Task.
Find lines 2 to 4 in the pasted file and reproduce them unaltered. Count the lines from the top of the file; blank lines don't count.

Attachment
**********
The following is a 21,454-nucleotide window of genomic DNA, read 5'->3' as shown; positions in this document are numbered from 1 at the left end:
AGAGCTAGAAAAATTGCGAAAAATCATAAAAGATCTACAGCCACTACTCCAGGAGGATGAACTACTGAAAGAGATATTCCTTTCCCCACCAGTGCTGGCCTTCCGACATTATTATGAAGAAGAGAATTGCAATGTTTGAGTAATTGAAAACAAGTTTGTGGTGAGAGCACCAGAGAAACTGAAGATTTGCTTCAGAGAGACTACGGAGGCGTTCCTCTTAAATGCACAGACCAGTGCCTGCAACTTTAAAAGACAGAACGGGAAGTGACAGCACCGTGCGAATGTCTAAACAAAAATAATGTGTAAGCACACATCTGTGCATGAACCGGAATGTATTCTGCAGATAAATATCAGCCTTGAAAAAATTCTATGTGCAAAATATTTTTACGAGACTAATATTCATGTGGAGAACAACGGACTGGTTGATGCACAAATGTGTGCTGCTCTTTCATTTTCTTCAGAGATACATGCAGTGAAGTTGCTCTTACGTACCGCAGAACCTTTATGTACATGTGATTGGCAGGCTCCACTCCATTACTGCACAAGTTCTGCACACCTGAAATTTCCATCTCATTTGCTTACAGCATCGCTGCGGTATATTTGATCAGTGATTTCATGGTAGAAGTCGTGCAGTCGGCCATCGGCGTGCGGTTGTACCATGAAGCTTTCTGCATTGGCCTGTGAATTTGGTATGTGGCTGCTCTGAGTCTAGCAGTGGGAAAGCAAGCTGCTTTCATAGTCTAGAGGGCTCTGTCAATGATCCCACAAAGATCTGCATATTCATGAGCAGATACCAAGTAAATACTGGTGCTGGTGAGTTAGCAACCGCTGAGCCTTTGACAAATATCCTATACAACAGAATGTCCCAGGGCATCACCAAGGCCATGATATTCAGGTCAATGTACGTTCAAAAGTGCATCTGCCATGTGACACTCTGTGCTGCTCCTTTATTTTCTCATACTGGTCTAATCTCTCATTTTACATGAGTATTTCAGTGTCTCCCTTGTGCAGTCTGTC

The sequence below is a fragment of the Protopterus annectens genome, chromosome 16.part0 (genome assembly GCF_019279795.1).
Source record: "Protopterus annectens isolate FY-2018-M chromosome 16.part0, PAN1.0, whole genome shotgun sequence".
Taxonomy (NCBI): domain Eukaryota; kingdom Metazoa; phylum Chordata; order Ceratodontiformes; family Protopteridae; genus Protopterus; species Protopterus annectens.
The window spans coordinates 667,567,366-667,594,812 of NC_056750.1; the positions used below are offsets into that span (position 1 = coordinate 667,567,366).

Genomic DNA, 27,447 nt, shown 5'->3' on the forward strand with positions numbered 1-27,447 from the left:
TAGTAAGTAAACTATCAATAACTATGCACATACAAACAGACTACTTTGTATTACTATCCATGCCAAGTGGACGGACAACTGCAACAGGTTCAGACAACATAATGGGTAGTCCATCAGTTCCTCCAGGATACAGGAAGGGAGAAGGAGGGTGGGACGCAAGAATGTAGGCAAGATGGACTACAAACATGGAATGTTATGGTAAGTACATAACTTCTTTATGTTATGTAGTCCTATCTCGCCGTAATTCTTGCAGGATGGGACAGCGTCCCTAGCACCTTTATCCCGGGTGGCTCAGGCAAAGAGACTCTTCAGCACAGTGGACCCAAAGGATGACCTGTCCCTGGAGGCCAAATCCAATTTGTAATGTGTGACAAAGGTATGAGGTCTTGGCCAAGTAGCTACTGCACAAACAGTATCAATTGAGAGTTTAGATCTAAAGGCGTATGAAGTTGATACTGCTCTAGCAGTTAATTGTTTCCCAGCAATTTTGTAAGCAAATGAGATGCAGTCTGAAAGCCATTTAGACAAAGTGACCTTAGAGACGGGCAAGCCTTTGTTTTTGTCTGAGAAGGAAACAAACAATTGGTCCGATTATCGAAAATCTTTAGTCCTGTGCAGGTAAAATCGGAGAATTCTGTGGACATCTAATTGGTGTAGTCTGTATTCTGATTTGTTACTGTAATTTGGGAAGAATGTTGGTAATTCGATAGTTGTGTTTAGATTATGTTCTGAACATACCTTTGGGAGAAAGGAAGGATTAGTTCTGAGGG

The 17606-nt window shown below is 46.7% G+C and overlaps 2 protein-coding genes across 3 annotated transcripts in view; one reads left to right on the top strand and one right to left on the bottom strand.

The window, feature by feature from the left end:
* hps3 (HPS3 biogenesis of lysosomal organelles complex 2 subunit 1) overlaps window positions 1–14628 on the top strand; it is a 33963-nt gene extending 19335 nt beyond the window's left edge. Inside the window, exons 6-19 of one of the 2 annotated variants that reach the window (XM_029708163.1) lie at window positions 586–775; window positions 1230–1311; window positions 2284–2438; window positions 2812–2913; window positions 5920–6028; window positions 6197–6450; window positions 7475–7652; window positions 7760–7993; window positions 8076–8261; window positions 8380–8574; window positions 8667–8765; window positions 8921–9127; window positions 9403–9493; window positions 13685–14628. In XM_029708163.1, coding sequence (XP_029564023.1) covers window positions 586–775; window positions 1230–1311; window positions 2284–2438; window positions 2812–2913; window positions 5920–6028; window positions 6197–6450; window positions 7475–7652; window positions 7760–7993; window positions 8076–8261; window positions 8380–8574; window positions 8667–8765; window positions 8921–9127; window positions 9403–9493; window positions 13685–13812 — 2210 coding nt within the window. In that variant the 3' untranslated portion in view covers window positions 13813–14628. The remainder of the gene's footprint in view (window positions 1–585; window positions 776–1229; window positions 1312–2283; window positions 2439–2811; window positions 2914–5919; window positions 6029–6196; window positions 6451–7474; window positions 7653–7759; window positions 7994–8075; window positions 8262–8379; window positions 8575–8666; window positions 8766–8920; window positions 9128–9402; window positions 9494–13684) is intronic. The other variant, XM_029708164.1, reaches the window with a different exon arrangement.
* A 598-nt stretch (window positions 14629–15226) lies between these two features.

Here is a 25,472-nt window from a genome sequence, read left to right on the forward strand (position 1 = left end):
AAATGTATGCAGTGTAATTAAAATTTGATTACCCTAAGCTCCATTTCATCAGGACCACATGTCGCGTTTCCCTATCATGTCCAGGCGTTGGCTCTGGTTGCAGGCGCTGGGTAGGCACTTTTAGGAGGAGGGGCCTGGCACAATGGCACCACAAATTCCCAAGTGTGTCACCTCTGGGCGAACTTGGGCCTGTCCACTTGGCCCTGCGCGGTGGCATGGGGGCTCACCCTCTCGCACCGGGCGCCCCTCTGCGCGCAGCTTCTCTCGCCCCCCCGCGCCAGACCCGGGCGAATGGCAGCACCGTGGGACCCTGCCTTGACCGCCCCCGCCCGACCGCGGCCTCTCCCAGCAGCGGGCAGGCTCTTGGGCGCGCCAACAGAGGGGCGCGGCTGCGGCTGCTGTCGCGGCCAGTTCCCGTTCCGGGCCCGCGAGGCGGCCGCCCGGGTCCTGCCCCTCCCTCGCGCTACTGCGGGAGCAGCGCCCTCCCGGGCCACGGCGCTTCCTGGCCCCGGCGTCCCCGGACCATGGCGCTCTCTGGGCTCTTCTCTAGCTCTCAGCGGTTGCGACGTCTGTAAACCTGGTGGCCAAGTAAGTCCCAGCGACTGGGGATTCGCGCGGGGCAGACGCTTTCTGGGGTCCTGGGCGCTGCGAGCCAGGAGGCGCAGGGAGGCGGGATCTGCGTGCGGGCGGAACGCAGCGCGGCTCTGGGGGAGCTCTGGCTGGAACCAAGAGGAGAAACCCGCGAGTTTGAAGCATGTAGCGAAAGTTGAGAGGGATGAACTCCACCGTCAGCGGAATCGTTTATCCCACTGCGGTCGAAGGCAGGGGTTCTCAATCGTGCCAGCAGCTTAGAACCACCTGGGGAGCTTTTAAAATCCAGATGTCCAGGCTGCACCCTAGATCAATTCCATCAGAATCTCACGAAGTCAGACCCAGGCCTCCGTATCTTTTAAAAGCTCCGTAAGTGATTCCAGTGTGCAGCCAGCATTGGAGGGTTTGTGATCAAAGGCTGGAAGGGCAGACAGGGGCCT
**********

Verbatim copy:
AGAGCTAGAAAAATTGCGAAAAATCATAAAAGATCTACAGCCACTACTCCAGGAGGATGAACTACTGAAAGAGATATTCCTTTCCCCACCAGTGCTGGCCTTCCGACATTATTATGAAGAAGAGAATTGCAATGTTTGAGTAATTGAAAACAAGTTTGTGGTGAGAGCACCAGAGAAACTGAAGATTTGCTTCAGAGAGACTACGGAGGCGTTCCTCTTAAATGCACAGACCAGTGCCTGCAACTTTAAAAGACAGAACGGGAAGTGACAGCACCGTGCGAATGTCTAAACAAAAATAATGTGTAAGCACACATCTGTGCATGAACCGGAATGTATTCTGCAGATAAATATCAGCCTTGAAAAAATTCTATGTGCAAAATATTTTTACGAGACTAATATTCATGTGGAGAACAACGGACTGGTTGATGCACAAATGTGTGCTGCTCTTTCATTTTCTTCAGAGATACATGCAGTGAAGTTGCTCTTACGTACCGCAGAACCTTTATGTACATGTGATTGGCAGGCTCCACTCCATTACTGCACAAGTTCTGCACACCTGAAATTTCCATCTCATTTGCTTACAGCATCGCTGCGGTATATTTGATCAGTGATTTCATGGTAGAAGTCGTGCAGTCGGCCATCGGCGTGCGGTTGTACCATGAAGCTTTCTGCATTGGCCTGTGAATTTGGTATGTGGCTGCTCTGAGTCTAGCAGTGGGAAAGCAAGCTGCTTTCATAGTCTAGAGGGCTCTGTCAATGATCCCACAAAGATCTGCATATTCATGAGCAGATACCAAGTAAATACTGGTGCTGGTGAGTTAGCAACCGCTGAGCCTTTGACAAATATCCTATACAACAGAATGTCCCAGGGCATCACCAAGGCCATGATATTCAGGTCAATGTACGTTCAAAAGTGCATCTGCCATGTGACACTCTGTGCTGCTCCTTTATTTTCTCATACTGGTCTAATCTCTCATTTTACATGAGTATTTCAGTGTCTCCCTTGTGCAGTCTGTC

The sequence below is a fragment of the Protopterus annectens genome, chromosome 16.part0 (genome assembly GCF_019279795.1).
Source record: "Protopterus annectens isolate FY-2018-M chromosome 16.part0, PAN1.0, whole genome shotgun sequence".